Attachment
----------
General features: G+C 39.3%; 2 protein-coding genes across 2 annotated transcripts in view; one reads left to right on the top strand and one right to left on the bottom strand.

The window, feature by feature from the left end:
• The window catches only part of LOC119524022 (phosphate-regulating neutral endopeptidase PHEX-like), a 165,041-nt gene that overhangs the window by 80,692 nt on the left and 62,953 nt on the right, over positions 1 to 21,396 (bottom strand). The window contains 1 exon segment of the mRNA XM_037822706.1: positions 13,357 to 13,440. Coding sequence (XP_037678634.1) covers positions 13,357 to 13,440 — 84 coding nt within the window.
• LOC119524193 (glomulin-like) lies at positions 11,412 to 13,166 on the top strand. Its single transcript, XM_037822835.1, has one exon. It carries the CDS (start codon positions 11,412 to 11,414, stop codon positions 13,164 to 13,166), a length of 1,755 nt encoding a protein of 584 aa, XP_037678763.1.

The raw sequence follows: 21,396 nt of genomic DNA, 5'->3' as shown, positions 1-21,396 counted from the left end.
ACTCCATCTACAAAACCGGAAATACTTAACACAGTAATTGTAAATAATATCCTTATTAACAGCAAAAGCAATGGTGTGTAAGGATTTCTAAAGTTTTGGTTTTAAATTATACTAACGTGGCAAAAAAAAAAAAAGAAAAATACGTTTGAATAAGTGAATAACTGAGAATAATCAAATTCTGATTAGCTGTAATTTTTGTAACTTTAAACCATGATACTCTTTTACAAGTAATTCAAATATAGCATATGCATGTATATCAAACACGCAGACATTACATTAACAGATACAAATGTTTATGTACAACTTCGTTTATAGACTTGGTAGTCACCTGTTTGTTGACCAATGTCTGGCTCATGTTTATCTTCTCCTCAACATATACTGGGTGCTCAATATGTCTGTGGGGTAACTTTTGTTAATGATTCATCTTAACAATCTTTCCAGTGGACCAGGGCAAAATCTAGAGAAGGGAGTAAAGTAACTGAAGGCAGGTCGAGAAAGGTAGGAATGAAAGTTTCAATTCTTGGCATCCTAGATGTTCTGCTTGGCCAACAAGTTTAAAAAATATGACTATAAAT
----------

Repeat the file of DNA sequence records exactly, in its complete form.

General features: G+C 39.3%; 2 protein-coding genes across 2 annotated transcripts in view; one reads left to right on the top strand and one right to left on the bottom strand.

The window, feature by feature from the left end:
• The window catches only part of LOC119524022 (phosphate-regulating neutral endopeptidase PHEX-like), a 165,041-nt gene that overhangs the window by 80,692 nt on the left and 62,953 nt on the right, over positions 1 to 21,396 (bottom strand). The window contains 1 exon segment of the mRNA XM_037822706.1: positions 13,357 to 13,440. Coding sequence (XP_037678634.1) covers positions 13,357 to 13,440 — 84 coding nt within the window.
• LOC119524193 (glomulin-like) lies at positions 11,412 to 13,166 on the top strand. Its single transcript, XM_037822835.1, has one exon. It carries the CDS (start codon positions 11,412 to 11,414, stop codon positions 13,164 to 13,166), a length of 1,755 nt encoding a protein of 584 aa, XP_037678763.1.

The raw sequence follows: 21,396 nt of genomic DNA, 5'->3' as shown, positions 1-21,396 counted from the left end.
ACTCCATCTACAAAACCGGAAATACTTAACACAGTAATTGTAAATAATATCCTTATTAACAGCAAAAGCAATGGTGTGTAAGGATTTCTAAAGTTTTGGTTTTAAATTATACTAACGTGGCAAAAAAAAAAAAAGAAAAATACGTTTGAATAAGTGAATAACTGAGAATAATCAAATTCTGATTAGCTGTAATTTTTGTAACTTTAAACCATGATACTCTTTTACAAGTAATTCAAATATAGCATATGCATGTATATCAAACACGCAGACATTACATTAACAGATACAAATGTTTATGTACAACTTCGTTTATAGACTTGGTAGTCACCTGTTTGTTGACCAATGTCTGGCTCATGTTTATCTTCTCCTCAACATATACTGGGTGCTCAATATGTCTGTGGGGTAACTTTTGTTAATGATTCATCTTAACAATCTTTCCAGTGGACCAGGGCAAAATCTAGAGAAGGGAGTAAAGTAACTGAAGGCAGGTCGAGAAAGGTAGGAATGAAAGTTTCAATTCTTGGCATCCTAGATGTTCTGCTTGGCCAACAAGTTTAAAAAATATGACTATAAAT